The 20th of November was the Transgender Day of Remembrance, a day that was set aside nearly two decades ago to remember the victims of anti-transgender violence and hatred. I want to take a moment, as founder of this day, and explain in some detail what this means.
No, I don’t mean answering, once again, how the event got started, as a reaction to two murders in Massachusetts and a need on my part to speak out against what seems to be an epidemic of cruelty and death. I think that has been well covered before.
Rather, I want to address something that many have questioned: just who is included when one is counting up all these names?
When I started the Transgender Day of Remembrance, I was very specific in some definitions. Rather than simply being an event to honor dead transgender people, I was specifically addressing people — transgender-identified or otherwise — who were killed due to anti-transgender violence. I’ve long held that this is an important distinction.
Yet due to this distinction, there tends to be an ongoing issue with the number of cases being reported. Many who are reporting on transgender murders and other deaths are reporting specifically on transgender murders — deaths of people who are transgender identified — versus anti-transgender violence.
So why do I opt to look at anti-transgender murders, rather than the murder of transgender-identified people? It would seem on the surface that these are exactly the same thing — and in many cases that’s correct. Unfortunately, not all anti-trans murders are of trans people, and this is the sticking point.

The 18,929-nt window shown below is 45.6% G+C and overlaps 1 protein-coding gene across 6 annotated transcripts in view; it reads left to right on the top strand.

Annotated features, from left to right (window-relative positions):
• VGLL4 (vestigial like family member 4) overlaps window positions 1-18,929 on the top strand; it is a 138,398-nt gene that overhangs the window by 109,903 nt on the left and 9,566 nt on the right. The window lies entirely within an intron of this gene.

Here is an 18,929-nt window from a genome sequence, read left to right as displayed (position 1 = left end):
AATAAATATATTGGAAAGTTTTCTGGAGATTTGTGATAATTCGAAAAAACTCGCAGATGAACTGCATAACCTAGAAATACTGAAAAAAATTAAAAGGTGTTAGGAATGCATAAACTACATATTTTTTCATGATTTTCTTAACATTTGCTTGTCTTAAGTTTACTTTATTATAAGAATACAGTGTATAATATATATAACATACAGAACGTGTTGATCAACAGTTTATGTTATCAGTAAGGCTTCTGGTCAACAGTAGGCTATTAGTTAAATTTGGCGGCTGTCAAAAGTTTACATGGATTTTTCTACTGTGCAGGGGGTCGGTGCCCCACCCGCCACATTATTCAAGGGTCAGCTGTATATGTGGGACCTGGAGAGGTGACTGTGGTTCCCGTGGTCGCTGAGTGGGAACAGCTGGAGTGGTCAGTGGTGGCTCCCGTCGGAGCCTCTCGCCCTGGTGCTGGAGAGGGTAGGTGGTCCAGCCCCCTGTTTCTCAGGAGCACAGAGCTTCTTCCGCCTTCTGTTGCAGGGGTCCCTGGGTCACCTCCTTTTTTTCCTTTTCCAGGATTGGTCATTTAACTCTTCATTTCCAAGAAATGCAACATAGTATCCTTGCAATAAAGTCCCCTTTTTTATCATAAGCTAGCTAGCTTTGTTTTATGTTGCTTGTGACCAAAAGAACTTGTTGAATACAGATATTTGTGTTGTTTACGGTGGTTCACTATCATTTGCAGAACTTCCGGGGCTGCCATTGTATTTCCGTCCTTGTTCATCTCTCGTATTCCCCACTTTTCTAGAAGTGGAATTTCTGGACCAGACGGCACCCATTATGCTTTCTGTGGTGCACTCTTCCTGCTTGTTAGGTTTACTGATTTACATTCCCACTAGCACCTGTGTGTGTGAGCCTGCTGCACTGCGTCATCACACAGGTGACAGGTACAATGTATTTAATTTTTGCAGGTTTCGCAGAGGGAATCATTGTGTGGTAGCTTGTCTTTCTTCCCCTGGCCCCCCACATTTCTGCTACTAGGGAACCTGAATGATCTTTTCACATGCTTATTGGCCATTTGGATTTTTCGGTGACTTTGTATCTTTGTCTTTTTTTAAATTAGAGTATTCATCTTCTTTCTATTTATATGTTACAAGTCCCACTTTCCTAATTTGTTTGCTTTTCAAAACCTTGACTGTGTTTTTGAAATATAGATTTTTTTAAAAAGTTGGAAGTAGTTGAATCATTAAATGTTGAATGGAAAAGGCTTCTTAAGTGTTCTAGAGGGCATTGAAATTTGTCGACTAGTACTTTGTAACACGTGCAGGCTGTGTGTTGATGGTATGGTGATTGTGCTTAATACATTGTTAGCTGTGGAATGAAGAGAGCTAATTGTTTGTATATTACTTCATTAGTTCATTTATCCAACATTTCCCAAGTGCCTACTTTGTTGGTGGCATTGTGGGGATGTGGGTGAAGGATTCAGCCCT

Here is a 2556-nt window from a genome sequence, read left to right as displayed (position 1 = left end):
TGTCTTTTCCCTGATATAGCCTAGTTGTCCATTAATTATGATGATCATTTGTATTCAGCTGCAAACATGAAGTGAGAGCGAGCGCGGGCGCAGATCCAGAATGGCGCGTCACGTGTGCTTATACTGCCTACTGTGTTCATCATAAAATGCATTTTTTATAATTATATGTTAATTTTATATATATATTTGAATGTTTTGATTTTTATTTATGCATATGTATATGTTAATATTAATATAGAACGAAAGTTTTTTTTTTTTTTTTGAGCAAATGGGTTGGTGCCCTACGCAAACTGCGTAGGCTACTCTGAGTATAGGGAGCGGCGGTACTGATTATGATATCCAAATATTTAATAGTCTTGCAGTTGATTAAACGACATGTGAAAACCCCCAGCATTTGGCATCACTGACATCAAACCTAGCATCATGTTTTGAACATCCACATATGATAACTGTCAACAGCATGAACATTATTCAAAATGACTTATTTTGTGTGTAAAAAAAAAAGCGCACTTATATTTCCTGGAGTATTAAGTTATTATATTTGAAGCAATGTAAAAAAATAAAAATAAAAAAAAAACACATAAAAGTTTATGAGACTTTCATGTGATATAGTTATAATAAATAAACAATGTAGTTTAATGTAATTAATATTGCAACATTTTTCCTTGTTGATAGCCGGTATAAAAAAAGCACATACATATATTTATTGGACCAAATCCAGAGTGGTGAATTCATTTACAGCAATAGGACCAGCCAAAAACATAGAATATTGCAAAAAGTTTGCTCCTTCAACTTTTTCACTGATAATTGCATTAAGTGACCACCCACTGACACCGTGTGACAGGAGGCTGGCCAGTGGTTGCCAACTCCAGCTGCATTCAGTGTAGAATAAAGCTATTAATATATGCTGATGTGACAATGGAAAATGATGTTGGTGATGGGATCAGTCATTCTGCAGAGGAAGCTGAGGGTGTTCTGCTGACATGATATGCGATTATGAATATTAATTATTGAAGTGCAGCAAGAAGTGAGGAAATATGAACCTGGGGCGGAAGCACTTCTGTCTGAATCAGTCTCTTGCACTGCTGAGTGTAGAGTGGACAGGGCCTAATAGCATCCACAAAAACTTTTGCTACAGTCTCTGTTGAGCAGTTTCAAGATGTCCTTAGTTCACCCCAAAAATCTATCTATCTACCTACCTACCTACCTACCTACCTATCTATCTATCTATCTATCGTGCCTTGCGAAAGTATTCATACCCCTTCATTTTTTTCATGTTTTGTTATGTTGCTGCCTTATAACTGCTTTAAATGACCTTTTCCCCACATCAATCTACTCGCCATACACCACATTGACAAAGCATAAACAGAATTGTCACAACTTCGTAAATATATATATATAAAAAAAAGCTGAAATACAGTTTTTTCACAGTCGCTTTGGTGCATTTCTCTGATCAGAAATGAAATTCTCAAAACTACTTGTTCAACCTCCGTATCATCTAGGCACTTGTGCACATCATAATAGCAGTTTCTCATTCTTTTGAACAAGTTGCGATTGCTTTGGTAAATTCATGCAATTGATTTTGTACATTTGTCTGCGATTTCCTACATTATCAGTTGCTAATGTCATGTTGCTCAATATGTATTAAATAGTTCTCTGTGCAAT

Consider Roy A. Jones, who was 17 months old at the time of their death in 2010. Jones was killed because their babysitter, Pedro Jones (no relation), thought the infant was “acting like a girl.” Jones was way too young to self-identify as trans, but the killing surely fits as an anti-transgender murder.
The same can be said about the 2001 murder of Willie Houston, who was neither trans nor gay identified. At the time of his death, Houston was holding his wife’s purse while she went to the restroom, and escorting a blind friend by walking arm in arm with him. His killers perceived Houston as being gender nonconforming, and presumably gay or transgender – regardless of his chosen identity.
This same discrepancy has come up this year, surrounding the death of Imer Eliu Alvarado. Alvarado was killed May 17 in Fresno, California. Alvarado did not identify as transgender, but as a gay man. At the time of his death, however, according to the local ABC affiliate, Alvarado was dressed in drag. It is likely what caused the altercation that led to his death.
By the same token, the September murder of San Francisco DJ, artist, and activist Anthony “Bubbles” Torres in the Tenderloin is similarly complicated. Torres also did not identify as transgender – but created a female persona some 20 years ago. As Bubbles, he was a flamboyant figure in the local scene. When he was killed, the initial reports called him a transgender woman.
I would not call either Alvarado or Torres transgender. They did not choose to identify with the term, and I think it wise to respect that. But we can look at their killings as being, at least potentially, anti-transgender murders. Their appearance at the time of their deaths may indeed have been a contributing factor in their murders.
There’s another thing to consider in all this.
A question was raised by a friend of mine recently: if a person who was bigoted against transgender people, but who was also known for cross-gender performance — the example she gave was RuPaul, but I’m sure there are others this could apply to — was murdered, would this death be included in the Transgender Day of Remembrance?
Once again, if RuPaul — or anyone — died in an anti-transgender murder, then yes, he would be considered appropriate to include during the Transgender Day of Remembrance. Again, we know that RuPaul does not identify as transgender — indeed, there has been more than a little hostility between the transgender community and RuPaul — but again, this is not about one’s self-identity. It is about people of any identity who were killed in an anti-transgender attack. The onus is on the killers, not the victims, for these murders.